Here's a story that reveals plenty about the problems African societies face in controlling the spread of AIDS. South African politician Jacob Zuma, on trial for an alleged rape, had shocked AIDS prevention campaigners when he testified he'd had unprotected sex because "chances were very slim" that a man could contract HIV from a woman. He followed up that testimony by claiming that after sex with an HIV-positive woman, he had taken a shower to "minimise the risk of contracting the disease."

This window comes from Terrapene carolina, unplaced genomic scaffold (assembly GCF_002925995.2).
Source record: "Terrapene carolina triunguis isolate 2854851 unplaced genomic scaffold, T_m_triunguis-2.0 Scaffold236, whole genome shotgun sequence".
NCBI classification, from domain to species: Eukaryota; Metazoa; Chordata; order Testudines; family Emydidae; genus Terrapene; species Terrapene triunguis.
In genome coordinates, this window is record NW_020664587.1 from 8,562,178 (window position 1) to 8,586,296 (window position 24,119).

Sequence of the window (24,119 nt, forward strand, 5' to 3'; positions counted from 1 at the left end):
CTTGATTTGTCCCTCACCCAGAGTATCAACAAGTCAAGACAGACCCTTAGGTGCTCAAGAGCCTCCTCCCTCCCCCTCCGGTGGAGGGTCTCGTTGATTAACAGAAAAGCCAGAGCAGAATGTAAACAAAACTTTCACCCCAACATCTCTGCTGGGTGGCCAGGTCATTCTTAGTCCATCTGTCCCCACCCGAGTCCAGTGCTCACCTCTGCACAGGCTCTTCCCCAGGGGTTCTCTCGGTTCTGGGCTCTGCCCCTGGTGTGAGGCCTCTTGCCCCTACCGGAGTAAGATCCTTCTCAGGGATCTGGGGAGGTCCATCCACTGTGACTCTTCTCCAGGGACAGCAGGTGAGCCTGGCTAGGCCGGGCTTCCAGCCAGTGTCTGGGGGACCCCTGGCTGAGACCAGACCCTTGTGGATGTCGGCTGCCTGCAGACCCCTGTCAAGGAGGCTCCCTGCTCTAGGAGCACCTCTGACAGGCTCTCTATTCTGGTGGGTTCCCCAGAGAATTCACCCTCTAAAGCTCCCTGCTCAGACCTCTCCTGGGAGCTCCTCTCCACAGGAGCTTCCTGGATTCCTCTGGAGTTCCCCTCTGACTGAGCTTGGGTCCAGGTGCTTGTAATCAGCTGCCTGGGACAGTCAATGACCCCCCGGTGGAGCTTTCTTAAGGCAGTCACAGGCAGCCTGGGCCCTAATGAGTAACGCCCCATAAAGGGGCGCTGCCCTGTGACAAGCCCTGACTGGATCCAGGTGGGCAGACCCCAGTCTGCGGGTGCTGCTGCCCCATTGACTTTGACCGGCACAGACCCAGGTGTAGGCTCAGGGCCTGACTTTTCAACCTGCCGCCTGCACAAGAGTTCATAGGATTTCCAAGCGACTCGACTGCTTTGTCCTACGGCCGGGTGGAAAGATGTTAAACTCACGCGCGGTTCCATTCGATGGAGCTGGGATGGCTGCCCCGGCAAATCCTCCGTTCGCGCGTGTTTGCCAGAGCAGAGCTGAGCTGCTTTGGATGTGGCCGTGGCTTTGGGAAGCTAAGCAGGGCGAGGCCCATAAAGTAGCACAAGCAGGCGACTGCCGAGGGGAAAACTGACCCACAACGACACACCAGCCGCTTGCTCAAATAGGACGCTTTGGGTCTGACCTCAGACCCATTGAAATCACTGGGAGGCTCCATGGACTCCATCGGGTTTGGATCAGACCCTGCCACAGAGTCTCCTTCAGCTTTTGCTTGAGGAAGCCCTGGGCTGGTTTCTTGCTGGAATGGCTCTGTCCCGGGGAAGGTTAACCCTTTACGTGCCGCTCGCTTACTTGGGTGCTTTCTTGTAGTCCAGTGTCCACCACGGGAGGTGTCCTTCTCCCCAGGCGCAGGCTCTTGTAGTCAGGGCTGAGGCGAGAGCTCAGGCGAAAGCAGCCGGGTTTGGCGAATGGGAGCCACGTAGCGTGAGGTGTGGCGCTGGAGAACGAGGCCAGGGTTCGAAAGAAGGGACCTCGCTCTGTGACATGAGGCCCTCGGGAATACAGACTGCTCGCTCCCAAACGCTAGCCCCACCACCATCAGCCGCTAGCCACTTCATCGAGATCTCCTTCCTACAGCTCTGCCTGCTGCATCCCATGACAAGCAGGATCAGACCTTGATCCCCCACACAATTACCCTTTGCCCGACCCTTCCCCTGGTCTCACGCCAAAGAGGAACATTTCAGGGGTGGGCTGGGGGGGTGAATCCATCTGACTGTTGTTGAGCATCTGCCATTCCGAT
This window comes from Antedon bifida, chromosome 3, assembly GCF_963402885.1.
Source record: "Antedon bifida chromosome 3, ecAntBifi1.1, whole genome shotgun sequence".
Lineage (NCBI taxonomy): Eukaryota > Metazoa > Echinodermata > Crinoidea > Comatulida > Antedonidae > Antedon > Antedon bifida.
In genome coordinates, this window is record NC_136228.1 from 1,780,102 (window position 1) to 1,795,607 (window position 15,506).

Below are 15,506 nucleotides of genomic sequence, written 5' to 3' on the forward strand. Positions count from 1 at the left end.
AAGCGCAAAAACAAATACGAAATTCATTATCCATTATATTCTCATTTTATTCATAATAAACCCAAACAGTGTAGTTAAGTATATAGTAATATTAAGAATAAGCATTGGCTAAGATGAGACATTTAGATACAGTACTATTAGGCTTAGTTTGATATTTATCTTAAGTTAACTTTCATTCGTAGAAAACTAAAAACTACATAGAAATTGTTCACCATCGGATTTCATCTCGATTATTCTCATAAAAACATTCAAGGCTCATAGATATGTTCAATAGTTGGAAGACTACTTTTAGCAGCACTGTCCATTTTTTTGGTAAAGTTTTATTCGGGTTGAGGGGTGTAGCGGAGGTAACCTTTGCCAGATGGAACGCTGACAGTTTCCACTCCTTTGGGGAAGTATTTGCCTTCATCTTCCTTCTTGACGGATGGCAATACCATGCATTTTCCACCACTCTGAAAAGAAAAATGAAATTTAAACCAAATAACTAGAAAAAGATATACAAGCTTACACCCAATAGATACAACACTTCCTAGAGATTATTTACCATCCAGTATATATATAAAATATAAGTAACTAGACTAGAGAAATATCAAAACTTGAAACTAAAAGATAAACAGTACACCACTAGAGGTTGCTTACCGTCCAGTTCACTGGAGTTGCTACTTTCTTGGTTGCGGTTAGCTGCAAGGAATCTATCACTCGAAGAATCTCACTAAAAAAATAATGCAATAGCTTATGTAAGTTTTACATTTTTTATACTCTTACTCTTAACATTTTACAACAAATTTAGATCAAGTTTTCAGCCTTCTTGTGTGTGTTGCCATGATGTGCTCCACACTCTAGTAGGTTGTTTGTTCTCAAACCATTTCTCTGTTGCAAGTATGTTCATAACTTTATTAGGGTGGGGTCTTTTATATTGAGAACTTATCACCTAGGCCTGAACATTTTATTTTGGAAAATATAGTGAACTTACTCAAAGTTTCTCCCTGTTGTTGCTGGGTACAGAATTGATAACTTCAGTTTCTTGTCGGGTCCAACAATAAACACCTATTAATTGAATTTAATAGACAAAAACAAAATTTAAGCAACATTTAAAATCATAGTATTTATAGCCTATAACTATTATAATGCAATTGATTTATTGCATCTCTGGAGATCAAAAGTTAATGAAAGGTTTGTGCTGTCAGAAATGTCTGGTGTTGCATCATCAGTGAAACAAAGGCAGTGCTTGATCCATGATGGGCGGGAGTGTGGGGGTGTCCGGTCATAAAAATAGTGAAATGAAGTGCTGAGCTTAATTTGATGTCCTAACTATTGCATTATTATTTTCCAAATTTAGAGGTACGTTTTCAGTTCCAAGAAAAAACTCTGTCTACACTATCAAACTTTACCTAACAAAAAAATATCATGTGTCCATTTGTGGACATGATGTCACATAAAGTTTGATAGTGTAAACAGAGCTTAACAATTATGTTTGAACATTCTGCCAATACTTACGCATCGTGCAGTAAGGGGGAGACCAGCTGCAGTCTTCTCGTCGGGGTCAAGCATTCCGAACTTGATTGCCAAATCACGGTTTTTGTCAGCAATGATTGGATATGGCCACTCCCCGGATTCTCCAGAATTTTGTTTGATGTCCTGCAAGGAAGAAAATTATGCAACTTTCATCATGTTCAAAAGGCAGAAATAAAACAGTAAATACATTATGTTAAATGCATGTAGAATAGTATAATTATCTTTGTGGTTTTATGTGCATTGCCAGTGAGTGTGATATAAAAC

Before this trial, one of Zuma's political jobs was heading up the National Aids Council and the Moral Regeneration Campaign.
John Blundell offered a more optimistic take on South Africa's problems in the August/September 2004 issue of Reason.